America’s biopharmaceutical researchers are currently conducting more than 2,100 industry-sponsored pediatric clinical trials and testing 80 investigational medicines involving more than 1.2 million pediatric patients, according to a new report from PhRMA, the drug industry trade association.
Medicines in development include a gene-edited cell therapy that could become a one-time treatment for sickle cell disease, a monoclonal antibody okayed to treat asthma in adults and children 12 and older and being tested for children age 6 to 11, and the first DDP-4 inhibitor, approved for adults with type 2 diabetes in the U.S. being tested in children ages 10 to 17.
There are also a number of trials and related projects currently under way to test other medicines approved for adults to determine if they are appropriate for children. Investigations include:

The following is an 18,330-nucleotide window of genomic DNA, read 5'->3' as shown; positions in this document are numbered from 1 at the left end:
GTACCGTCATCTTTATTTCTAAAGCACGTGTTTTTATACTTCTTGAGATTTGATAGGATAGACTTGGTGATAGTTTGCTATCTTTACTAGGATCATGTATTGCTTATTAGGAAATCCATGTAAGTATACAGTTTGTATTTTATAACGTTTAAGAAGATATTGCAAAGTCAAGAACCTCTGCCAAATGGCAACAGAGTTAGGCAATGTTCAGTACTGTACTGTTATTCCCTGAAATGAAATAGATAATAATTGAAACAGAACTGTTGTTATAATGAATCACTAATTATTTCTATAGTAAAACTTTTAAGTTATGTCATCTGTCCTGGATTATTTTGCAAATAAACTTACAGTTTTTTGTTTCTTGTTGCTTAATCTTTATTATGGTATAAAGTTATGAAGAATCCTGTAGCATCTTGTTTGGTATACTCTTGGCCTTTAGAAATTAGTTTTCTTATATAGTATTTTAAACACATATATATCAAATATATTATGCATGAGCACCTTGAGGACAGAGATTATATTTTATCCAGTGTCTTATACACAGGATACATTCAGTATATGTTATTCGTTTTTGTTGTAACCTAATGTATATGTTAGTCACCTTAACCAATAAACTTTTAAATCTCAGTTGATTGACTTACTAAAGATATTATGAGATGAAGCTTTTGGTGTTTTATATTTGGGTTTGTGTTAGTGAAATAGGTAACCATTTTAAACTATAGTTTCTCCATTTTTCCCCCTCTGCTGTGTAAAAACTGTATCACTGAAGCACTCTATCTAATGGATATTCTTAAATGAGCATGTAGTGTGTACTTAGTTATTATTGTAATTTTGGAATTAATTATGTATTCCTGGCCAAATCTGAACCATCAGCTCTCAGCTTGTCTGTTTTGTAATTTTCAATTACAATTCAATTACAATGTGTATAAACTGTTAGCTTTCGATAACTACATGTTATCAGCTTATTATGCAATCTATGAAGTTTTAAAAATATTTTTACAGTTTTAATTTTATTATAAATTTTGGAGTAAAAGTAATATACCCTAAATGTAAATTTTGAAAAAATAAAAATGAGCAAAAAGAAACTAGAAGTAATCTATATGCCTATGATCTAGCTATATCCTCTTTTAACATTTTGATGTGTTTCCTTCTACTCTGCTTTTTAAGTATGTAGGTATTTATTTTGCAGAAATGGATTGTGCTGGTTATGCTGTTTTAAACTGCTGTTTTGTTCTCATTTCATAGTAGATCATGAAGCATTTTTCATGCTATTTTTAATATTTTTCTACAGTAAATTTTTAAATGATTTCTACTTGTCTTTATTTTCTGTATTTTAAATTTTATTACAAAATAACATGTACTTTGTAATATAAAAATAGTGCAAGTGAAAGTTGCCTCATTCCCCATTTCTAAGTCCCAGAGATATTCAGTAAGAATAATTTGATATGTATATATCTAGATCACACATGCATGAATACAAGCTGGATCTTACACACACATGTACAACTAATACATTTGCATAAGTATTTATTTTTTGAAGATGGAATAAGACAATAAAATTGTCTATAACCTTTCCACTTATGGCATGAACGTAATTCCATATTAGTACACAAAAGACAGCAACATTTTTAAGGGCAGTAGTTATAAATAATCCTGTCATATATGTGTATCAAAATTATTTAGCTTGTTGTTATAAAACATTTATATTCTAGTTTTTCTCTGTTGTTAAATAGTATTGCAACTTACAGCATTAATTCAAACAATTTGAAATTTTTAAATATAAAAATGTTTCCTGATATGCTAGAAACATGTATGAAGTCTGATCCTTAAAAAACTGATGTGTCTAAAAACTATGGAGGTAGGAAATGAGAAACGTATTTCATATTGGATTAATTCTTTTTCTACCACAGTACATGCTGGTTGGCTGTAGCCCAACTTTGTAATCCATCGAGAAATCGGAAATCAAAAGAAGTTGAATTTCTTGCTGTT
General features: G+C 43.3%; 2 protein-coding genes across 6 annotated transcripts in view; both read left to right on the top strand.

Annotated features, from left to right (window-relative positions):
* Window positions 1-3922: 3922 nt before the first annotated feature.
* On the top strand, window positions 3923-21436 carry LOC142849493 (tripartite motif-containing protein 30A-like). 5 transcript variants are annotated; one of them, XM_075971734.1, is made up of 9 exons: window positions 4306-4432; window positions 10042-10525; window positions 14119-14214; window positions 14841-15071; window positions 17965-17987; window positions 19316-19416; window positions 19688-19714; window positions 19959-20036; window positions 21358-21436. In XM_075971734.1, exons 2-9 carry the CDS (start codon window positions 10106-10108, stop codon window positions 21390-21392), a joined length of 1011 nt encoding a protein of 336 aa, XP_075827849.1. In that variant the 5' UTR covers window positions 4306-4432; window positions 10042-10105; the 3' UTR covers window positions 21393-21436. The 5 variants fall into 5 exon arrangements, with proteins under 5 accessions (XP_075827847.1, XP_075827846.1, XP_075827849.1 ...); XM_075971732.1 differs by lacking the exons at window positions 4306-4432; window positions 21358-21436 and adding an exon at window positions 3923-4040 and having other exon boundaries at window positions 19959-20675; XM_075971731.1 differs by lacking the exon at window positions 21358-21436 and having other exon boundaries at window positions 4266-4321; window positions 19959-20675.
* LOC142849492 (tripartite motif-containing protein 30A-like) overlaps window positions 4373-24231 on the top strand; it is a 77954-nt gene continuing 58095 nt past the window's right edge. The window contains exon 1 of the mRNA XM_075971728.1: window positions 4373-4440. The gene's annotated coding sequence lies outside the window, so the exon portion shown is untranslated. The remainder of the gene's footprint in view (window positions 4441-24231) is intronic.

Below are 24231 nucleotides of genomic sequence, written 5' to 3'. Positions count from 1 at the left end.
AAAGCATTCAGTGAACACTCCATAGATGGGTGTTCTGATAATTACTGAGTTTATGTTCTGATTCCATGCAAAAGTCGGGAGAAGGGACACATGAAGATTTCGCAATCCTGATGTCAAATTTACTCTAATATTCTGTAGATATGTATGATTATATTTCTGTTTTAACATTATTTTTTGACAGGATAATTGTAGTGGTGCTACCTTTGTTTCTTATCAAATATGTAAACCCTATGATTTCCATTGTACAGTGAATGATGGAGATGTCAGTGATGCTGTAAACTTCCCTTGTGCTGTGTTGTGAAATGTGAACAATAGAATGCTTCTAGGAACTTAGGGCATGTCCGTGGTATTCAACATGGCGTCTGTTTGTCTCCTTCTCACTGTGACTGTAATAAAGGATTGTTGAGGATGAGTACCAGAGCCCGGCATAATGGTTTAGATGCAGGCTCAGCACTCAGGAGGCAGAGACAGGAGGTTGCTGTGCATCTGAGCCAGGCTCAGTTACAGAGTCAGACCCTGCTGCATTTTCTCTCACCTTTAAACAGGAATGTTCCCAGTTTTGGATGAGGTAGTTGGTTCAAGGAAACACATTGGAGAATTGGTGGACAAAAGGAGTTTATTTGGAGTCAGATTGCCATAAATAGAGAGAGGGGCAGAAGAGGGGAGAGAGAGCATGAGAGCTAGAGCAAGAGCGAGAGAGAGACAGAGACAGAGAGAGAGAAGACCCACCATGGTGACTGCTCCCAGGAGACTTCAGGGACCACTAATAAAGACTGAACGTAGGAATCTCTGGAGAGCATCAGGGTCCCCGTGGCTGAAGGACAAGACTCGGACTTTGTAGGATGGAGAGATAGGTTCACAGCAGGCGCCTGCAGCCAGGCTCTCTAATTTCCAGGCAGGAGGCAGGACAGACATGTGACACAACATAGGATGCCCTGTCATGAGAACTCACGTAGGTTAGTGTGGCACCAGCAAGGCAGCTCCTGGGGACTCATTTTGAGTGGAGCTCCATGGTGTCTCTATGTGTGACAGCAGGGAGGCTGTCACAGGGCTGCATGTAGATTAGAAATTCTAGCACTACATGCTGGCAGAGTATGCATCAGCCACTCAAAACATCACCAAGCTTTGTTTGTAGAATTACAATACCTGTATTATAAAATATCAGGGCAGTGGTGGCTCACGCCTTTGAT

- 125 treatments for genetic diseases, including medicines for cystic fibrosis.
- 86 treatments for cancer, which remains a leading cause of death for children age 1 to 19.
- 75 medicines for infectious diseases, such as HIV/AIDS, ear infections, pneumonia, and hepatitis.
- 55 medicines for skin disorders, including atopic dermatitis, a chronic condition affecting about 20% of children in the U.S.
Author: Michael Causey